All of humanity’s problems stem from man’s inability to sit quietly in a room alone.
So said Pascal, and you must admit the old French fella had a point. There’d be a lot less war, obesity, pollution, gang warfare, adultery, knife crime, beer pong, if we all learned to be content just to be. You’re alive, right now! Breathing and plotting, under this sky, by this sea! Isn’t that amazing enough, without wishing for anything more?
But no, of course not. We’re all discontented, want want wanting, non-stop.
In particular, we see mountains, and we want to climb them. Because they’re there, we say, as if that were a reason. You know what else is there? Difficult novels, piles of ironing, fractious elderly relatives, lonely and bored, with endless anecdotes and no audience. But no, we pick the mountains, because they look better on Instagram, and we’re idiots. We all want to be heroes, although not the kind of heroes who do difficult things quietly, without complaint or fuss. Oh no. The kind that climb mountains.
A friend of mine climbed Kilimanjaro last year. She’s super healthy, young and lean enough to make you loathe her. And yet she was horribly ill while there, and worse when she came back, with headaches, nausea, dizziness, fainting spells. She’s taken months off work and kilos of pills to counter her symptoms, burdening the NHS and her employer, a school filled with underprivileged kids who lived for her lessons. All because she couldn’t look at a mountain and think, ooh, what a pretty mountain; that reminds me, I must buy a Toblerone. No, she thought she’d spend five grand wrecking her health instead.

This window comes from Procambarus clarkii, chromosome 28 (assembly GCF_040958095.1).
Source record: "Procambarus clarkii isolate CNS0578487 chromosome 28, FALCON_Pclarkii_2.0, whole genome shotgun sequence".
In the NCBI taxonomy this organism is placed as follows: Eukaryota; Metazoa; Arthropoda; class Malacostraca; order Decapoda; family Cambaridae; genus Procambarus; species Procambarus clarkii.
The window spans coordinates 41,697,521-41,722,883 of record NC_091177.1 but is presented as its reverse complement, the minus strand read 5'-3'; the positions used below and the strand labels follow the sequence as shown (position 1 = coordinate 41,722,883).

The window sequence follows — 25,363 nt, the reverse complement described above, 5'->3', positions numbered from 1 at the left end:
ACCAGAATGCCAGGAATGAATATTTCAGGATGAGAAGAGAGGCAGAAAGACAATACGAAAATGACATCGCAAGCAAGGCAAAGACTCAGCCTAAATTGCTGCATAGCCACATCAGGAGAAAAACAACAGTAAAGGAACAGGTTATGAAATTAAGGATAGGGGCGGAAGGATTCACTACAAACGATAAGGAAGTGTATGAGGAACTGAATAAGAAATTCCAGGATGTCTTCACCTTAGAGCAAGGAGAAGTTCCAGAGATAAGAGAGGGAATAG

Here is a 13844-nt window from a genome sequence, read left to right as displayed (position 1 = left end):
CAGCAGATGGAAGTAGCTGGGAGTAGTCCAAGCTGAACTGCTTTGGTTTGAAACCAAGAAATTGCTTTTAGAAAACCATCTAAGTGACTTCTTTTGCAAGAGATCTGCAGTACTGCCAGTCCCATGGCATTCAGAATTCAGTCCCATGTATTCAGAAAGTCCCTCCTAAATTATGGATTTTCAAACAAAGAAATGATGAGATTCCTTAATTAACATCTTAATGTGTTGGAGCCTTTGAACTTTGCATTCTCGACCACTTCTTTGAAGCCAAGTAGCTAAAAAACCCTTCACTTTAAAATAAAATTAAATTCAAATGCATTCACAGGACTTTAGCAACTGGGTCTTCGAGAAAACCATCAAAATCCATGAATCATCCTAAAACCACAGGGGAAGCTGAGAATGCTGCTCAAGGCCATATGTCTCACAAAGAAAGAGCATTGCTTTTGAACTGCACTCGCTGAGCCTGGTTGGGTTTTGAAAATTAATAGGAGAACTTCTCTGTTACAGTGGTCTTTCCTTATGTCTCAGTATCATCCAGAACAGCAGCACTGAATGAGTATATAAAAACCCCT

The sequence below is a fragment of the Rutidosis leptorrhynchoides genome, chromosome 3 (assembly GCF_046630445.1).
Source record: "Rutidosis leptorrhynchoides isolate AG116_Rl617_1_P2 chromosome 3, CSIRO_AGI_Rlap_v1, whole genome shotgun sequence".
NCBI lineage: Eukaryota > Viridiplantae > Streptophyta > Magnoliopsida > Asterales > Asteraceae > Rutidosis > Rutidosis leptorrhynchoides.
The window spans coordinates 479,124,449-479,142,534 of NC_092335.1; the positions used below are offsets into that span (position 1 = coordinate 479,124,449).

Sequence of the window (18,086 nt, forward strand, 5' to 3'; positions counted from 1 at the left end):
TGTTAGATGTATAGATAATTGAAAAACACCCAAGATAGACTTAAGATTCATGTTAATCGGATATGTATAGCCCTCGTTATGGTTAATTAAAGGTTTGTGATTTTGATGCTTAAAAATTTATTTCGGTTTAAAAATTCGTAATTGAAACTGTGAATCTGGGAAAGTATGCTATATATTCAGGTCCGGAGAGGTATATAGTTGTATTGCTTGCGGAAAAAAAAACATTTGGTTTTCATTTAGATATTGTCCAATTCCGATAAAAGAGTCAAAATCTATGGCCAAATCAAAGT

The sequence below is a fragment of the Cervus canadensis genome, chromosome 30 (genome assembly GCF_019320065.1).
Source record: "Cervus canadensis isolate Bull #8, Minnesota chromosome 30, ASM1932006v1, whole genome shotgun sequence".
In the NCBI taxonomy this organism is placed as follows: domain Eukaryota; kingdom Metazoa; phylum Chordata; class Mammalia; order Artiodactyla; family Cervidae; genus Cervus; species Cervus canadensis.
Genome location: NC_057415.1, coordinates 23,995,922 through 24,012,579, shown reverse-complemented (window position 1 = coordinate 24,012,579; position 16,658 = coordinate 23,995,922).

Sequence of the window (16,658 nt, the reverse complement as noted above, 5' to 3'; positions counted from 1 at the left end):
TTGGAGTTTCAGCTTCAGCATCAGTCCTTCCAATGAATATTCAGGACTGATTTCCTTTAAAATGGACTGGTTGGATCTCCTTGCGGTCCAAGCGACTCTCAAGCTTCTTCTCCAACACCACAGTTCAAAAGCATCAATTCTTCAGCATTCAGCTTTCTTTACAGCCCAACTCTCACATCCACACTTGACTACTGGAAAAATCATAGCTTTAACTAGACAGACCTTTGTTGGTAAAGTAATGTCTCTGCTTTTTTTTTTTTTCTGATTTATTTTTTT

The desire to set goals, challenge oneself to ever greater achievements, appears central to the human condition (not mine, thank goodness. I like to lie about reading). But even if you do achieve those goals, make that million, walk the world, climb the mountain, you’re bound to get the urge to do something even more outrageous next week.
That’s the trouble with trying to prove yourself: you don’t stay proved. The rush doesn’t last. If you felt you had to scale a mountain, I doubt achieving it will really help. No one else cares, you know: only you care, and at heart you won’t stop doubting yourself, however many mountains you climb.
Instead, learn from the Buddhists: still your nagging mind by ignoring it. Quieten the whiny panicking voice that says you’re not good enough, you’ll never amount to anything, by sitting and staring at a wall. Harder than it sounds. A true act of heroism, in fact.
Then go and do something nice for someone else. At sea level.
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